Highlander Partners has acquired a majority stake in clean beauty brand RMS, founded by Rose-Marie Swift.
Swift, a makeup artist for celebrities including Gisele Bündchen and Miranda Kerr, launched her line in 2009, and gained traction for her Living Luminizer, $38, an early highlighting product. Today, the RMS lineup includes Un-Cover Up, $36, Lip2Cheek, $36, Eye Polish, $28, Beauty Oil, $78, and other products.
The brand is sold with Sephora North America and Europe, as well as Bluemercury, QVC, Credo, Nordstrom, Net-a-porter and Violet Grey. Terms of the deal were not disclosed, but industry sources said RMS has about $30 million in sales.
David Olsen, who was formerly chief executive officer of Cos Bar, global vice president at Net-a-porter, and is currently a managing director at Highlander, will step into RMS as CEO. He launched RMS on Net-a-porter, and he and Swift kept in touch through quarterly lunches at ABC Kitchen in New York, they said in an interview over Zoom.
Swift said her sister, who is a psychic, told her years ago that Olsen would invest in her. “She said to me years and years and years ago that, ‘David Olsen will be investing in you.’ [I was ] like, ‘don’t be ridiculous, he’s my friend,’” Swift said.
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“[That happened] before I was even an investor,” Olsen added.
“When I got the job at Highlander, my first call was literally Rose-Marie. I was, like, ‘Rose-Marie, I know you’ve got an allergic reaction to investors.…Two years ago, they weren’t ready.’”
Swift, who has openly spoken about her aversion to investors over the years since she launched her business, said the partnership with Highlander is “gonna be fabulous.”
“I still didn’t want an investor,” Swift said — but she said yes to Highlander because she felt like she and Olsen were on the same wavelength. “It’s not this huge firm with all these people giving their opinions,” she added.
Highlander, which Olsen joined in 2019, operates more like a family fund, Olsen added, and doesn’t have specific hold periods or any limited partners.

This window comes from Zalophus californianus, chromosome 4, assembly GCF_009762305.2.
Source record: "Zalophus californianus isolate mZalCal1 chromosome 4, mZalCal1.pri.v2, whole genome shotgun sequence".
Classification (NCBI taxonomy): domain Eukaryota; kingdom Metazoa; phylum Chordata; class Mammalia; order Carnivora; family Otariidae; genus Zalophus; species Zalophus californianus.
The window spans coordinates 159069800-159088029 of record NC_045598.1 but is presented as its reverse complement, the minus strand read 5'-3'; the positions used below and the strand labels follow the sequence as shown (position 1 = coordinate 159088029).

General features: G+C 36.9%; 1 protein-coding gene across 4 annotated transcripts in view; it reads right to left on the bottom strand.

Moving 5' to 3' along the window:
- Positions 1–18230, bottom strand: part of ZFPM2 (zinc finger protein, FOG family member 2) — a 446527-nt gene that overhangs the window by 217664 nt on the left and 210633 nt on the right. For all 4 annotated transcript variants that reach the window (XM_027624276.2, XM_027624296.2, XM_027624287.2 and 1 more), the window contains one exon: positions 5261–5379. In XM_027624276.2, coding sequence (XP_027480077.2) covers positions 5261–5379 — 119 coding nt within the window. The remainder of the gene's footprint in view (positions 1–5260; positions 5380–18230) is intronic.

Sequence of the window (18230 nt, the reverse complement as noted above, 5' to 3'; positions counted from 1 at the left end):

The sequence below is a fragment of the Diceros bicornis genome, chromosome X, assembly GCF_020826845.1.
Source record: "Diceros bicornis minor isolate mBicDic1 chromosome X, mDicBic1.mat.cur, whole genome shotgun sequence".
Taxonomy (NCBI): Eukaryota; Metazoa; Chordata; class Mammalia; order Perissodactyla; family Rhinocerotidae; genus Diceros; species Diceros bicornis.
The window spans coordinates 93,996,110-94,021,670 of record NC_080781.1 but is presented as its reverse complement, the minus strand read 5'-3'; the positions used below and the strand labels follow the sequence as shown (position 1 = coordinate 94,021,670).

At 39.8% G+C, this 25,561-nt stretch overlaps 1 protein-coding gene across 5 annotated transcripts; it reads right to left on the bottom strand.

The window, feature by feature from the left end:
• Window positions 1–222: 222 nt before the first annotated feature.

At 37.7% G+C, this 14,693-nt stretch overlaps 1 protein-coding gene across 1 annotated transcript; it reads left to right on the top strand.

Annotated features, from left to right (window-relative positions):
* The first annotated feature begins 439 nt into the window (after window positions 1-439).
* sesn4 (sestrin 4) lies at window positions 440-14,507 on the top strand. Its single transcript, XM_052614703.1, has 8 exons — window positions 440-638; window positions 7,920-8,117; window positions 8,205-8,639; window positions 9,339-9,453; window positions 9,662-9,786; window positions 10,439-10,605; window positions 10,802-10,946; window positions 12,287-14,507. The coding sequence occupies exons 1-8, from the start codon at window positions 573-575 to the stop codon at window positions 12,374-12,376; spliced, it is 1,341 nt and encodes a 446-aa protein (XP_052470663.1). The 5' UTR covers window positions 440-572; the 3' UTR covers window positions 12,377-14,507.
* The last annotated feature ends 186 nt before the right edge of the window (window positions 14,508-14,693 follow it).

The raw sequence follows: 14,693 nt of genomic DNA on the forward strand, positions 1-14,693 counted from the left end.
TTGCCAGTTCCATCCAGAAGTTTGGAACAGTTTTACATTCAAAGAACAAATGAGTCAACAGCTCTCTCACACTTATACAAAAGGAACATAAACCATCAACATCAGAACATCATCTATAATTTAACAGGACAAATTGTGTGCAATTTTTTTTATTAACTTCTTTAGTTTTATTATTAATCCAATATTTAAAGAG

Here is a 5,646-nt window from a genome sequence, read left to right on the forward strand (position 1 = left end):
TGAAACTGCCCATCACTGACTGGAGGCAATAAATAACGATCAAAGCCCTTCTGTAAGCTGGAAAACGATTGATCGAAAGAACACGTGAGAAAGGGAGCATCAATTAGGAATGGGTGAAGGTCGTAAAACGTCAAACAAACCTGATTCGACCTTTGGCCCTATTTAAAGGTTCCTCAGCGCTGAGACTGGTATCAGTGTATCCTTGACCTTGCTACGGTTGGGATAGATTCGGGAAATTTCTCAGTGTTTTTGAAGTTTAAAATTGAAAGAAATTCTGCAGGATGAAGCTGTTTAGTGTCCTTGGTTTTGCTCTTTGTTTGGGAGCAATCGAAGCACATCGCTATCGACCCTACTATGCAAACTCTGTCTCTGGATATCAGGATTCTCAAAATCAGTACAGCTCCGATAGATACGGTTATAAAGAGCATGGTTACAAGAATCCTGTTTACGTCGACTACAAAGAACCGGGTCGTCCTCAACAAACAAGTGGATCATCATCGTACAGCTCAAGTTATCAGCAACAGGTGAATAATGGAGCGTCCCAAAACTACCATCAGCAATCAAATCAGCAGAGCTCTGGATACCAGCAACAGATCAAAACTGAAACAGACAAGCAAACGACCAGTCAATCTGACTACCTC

“Private equity doesn’t have a great reputation for building brands and what we wanted to do was have the ability to continue to grow with Rose-Marie’s foundation and build a really strong brand,” Olsen said.
The plan to continue growing the brand includes cleaning up the company’s infrastructure, building out marketing and deepening relationships with retail partners, the two said.
“It makes it easier on me,” Swift said. “I don’t want the pressure of everybody saying, ‘OK, look at this excel sheet.’ I just want to be left alone to do my creativity and do what I want to do without…all these ideas from 10 million people. So this is kind of genius, actually. I’m very happy about it.”
Swift will remain a shareholder in the business, and current CEO Elaine Sack will move into a role as chief strategic officer. Swift will remain the company’s face on QVC.
“I’m a bit of a comedian when I do my Zooms and all that stuff, and even on QVC, the audience loves me. I’m right up their alley because I’m real — I’m not fake and pretentious,” Swift said.
Swift will continue working on product development, and will focus on creating new refillable options, similar to the Re-Evolve Radiance Locking Primer, $40, the brand just launched, she said.
“The consumer can be comforted in knowing that Rose-Marie and the ethos behind the brand are always striving to be the cleanest as possible. We’ve giggled around here that maybe our marketing tag line should be, ‘We’re actually clean,’ because we do strive to be as clean as possible,” Olsen said.
Olsen said since he started at Highlander, he’d met with about 200 brands and was looking for one that was clean and profitable. The firm is considering building out a clean beauty platform, and making other acquisitions in the clean beauty space, he said.
Lindsay Carlson of William Blair advised Swift on the deal.
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